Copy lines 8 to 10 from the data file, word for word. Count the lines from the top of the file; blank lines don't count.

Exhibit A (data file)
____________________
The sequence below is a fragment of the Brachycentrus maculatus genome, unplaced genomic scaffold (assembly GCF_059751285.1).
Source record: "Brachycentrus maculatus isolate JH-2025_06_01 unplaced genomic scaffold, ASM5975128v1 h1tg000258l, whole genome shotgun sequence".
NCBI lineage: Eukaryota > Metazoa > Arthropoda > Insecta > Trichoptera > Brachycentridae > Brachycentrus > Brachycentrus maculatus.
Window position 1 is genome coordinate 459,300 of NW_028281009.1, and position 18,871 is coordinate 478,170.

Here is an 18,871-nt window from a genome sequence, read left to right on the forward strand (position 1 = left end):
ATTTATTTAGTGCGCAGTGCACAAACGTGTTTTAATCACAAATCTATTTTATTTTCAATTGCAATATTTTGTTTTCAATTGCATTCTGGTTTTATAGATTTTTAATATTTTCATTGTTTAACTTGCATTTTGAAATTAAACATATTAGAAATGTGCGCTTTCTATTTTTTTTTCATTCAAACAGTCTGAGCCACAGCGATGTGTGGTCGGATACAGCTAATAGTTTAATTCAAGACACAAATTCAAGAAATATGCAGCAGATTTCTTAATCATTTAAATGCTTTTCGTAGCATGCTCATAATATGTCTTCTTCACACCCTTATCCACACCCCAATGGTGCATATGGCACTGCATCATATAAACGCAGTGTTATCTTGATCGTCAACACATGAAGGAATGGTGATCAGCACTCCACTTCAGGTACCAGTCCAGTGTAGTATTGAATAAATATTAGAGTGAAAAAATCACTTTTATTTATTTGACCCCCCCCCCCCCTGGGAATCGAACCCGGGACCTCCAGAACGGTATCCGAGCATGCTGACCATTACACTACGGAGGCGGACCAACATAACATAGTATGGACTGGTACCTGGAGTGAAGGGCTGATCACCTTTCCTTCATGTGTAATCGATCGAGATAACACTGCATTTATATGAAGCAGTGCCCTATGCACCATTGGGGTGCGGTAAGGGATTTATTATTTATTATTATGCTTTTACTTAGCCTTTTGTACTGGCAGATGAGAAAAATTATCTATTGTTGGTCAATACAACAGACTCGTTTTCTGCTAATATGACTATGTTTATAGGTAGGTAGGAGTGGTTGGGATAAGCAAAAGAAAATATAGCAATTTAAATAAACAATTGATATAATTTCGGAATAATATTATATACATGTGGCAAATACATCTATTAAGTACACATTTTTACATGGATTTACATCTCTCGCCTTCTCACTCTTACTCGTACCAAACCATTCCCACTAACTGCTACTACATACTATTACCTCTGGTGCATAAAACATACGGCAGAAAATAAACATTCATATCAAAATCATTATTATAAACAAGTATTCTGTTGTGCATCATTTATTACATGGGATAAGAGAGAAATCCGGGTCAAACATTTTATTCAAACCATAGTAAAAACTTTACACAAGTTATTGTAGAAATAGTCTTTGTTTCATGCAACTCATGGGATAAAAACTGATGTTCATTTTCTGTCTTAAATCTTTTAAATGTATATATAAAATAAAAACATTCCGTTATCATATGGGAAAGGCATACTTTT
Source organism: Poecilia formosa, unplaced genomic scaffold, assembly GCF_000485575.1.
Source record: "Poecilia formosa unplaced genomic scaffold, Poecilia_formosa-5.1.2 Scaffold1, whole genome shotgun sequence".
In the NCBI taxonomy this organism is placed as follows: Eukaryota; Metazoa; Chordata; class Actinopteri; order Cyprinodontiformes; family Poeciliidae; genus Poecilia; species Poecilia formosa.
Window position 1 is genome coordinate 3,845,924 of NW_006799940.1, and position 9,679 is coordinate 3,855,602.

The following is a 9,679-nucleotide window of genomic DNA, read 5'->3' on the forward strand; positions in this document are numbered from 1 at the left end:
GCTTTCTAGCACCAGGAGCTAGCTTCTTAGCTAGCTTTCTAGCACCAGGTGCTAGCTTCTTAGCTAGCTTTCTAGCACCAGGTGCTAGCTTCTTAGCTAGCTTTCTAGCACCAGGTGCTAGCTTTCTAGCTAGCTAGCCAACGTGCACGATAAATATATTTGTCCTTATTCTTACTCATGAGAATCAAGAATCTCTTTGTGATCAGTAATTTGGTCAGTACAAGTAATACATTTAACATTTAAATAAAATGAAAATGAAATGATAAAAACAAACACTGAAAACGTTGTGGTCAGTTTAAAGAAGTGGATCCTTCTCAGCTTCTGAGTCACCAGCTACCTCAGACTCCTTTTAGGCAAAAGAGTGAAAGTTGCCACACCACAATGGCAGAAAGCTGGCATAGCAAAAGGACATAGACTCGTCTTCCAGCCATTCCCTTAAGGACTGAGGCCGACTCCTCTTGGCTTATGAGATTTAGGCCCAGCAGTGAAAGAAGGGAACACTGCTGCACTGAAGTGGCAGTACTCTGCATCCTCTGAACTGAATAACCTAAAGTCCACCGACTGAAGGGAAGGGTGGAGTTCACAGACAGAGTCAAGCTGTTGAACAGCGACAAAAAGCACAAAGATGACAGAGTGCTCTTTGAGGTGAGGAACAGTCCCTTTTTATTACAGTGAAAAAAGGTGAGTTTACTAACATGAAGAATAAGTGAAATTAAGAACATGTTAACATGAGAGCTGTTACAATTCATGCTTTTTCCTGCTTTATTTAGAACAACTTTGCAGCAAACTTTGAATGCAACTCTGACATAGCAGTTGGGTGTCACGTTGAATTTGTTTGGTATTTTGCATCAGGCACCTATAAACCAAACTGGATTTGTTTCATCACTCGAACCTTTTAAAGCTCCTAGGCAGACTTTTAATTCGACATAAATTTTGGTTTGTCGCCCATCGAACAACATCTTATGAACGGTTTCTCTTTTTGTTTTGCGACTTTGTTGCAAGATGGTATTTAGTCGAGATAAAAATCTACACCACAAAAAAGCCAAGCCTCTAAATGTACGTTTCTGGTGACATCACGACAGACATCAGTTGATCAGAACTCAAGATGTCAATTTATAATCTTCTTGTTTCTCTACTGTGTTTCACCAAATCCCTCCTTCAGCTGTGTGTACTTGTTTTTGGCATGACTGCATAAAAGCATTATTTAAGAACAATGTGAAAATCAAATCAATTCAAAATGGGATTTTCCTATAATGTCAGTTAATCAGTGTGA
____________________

Source record: "Poecilia formosa unplaced genomic scaffold, Poecilia_formosa-5.1.2 Scaffold1, whole genome shotgun sequence".
In the NCBI taxonomy this organism is placed as follows: Eukaryota; Metazoa; Chordata; class Actinopteri; order Cyprinodontiformes; family Poeciliidae; genus Poecilia; species Poecilia formosa.
Window position 1 is genome coordinate 3,845,924 of NW_006799940.1, and position 9,679 is coordinate 3,855,602.